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Co-parenting and children’s devices

Managing technology and devices for children inspires unique challenges when a child’s primary decision-making authority rests with co-parents. As digital tools become increasingly integral to education, communication and entertainment, co-parents must navigate the complexities of setting consistent rules and boundaries for their children’s tech use, which isn’t always easy when there are two distinct households in play.

This effort ultimately requires careful coordination and communication between co-parents to better ensure that technology positively influences their children’s lives rather than becoming a source of danger, conflict or distraction. Establishing a unified approach to technology management is crucial.

Creating a technology plan

Developing a shared technology plan can effectively align expectations and rules regarding children’s use of tech devices. This plan should cover various aspects, such as the age-appropriateness of devices, what apps and websites are allowed and how to handle online safety and privacy. By discussing and agreeing on these topics, co-parents can present a united front, making it easier for children to adapt to and respect the established boundaries.

Open communication and flexibility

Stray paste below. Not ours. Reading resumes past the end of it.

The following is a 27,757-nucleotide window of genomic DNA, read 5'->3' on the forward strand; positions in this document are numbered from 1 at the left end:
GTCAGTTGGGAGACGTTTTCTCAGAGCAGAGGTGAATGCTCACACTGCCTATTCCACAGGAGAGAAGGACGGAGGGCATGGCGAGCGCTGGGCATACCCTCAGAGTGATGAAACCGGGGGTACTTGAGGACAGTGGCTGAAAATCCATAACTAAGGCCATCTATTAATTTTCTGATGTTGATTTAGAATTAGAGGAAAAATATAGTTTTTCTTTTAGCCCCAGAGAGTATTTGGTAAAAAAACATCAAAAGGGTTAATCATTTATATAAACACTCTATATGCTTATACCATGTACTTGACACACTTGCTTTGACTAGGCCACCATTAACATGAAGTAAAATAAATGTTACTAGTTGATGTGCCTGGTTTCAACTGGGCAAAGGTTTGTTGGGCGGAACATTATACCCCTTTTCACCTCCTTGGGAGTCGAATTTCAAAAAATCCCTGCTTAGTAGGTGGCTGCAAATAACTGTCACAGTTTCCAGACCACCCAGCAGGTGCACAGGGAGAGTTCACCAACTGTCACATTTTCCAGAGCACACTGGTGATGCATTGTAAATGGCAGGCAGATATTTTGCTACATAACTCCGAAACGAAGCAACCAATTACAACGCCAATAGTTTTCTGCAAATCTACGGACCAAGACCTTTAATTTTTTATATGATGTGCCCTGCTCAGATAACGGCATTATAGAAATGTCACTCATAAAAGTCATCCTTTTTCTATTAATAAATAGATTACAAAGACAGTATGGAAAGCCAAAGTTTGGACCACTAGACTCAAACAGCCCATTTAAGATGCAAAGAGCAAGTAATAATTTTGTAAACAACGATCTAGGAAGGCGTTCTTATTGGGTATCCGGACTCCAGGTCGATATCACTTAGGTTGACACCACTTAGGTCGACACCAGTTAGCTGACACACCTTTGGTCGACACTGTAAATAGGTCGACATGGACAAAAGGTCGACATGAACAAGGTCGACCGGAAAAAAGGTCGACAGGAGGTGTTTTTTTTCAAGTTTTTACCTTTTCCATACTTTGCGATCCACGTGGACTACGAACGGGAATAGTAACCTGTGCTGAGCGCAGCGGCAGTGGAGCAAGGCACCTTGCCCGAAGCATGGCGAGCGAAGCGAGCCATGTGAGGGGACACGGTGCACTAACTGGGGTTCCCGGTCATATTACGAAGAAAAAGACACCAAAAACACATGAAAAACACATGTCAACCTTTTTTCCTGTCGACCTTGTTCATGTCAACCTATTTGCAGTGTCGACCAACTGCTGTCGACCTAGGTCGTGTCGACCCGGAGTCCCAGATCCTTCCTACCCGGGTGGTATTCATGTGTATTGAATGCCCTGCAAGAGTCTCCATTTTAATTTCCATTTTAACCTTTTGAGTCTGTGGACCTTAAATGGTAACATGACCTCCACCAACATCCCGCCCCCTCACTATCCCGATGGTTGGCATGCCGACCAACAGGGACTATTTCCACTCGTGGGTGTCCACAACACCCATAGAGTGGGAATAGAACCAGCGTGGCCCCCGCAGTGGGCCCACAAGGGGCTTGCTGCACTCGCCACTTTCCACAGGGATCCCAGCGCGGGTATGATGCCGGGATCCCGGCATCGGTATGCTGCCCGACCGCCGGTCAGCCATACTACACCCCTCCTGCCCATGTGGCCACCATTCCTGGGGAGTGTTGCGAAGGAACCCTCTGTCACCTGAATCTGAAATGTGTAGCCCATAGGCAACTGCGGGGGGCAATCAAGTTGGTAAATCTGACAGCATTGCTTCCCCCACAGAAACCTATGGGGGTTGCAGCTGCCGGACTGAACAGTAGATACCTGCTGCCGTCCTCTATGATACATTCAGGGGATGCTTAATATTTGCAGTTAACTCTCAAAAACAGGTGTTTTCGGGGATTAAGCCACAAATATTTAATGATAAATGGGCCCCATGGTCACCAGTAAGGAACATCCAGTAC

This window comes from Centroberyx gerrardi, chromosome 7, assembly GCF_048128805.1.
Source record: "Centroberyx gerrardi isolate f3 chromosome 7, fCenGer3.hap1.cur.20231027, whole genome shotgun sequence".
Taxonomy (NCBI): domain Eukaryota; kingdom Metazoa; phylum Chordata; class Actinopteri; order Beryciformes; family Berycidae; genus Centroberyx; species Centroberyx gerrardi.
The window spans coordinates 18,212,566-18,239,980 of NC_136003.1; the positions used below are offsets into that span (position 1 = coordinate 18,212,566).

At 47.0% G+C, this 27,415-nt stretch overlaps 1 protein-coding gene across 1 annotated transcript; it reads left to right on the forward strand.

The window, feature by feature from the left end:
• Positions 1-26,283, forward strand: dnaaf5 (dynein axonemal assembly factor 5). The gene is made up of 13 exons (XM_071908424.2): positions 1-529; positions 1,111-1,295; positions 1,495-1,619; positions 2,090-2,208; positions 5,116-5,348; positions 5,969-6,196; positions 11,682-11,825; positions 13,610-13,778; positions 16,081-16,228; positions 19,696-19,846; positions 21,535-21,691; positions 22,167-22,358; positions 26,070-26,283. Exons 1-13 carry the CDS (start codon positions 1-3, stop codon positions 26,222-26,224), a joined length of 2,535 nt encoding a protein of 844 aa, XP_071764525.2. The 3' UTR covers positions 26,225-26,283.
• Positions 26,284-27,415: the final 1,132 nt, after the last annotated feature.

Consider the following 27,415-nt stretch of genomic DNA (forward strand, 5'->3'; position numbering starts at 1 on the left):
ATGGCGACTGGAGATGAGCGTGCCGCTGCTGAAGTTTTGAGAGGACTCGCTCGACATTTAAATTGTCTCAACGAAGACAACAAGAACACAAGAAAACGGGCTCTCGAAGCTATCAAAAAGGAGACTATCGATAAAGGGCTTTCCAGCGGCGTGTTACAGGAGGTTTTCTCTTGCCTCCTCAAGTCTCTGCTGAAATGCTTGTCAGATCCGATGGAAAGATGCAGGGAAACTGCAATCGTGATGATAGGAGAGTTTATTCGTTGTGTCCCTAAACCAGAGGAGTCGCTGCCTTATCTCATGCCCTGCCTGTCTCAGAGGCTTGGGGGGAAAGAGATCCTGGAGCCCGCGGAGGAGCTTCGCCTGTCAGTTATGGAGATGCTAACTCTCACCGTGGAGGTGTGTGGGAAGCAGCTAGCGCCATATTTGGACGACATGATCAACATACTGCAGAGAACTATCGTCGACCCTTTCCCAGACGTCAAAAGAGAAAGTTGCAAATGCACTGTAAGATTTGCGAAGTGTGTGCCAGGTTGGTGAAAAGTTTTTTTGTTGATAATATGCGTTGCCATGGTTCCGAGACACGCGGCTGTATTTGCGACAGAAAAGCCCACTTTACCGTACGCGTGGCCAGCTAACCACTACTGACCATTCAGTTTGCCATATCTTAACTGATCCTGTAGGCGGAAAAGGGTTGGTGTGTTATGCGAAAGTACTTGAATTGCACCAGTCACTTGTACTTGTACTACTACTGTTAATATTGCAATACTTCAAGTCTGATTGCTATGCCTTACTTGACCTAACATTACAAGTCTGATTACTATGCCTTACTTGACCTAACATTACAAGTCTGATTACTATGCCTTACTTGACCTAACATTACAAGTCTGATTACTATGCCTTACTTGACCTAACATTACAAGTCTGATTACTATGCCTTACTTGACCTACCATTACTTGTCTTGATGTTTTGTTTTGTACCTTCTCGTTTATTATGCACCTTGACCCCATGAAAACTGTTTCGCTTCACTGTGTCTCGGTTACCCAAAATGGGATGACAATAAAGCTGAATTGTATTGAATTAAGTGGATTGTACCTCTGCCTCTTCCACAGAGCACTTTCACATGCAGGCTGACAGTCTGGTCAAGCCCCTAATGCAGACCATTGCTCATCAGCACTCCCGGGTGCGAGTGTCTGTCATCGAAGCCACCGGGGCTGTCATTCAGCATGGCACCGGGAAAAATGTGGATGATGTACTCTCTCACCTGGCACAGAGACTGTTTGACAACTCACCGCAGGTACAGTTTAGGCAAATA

Open communication between co-parents is vital when managing children’s use of technology. This includes regularly updating each other on new apps or games that children may be interested in and any concerns regarding their online behavior.

Flexibility is also essential. As children grow, their needs and challenges will change, necessitating adjustments to the technology plan. Regular check-ins can help co-parents stay on the same page and adapt their strategies as needed.

Certain technology guidelines can be built into a parenting plan, so both parties have them in writing. Getting this together as quickly as possible after a separation can benefit children because they can learn the new guidelines and become accustomed to them quickly as they’re adjusting to all other changes in their family dynamic instead of being forced to come to terms with new guidelines in a piecemeal fashion.



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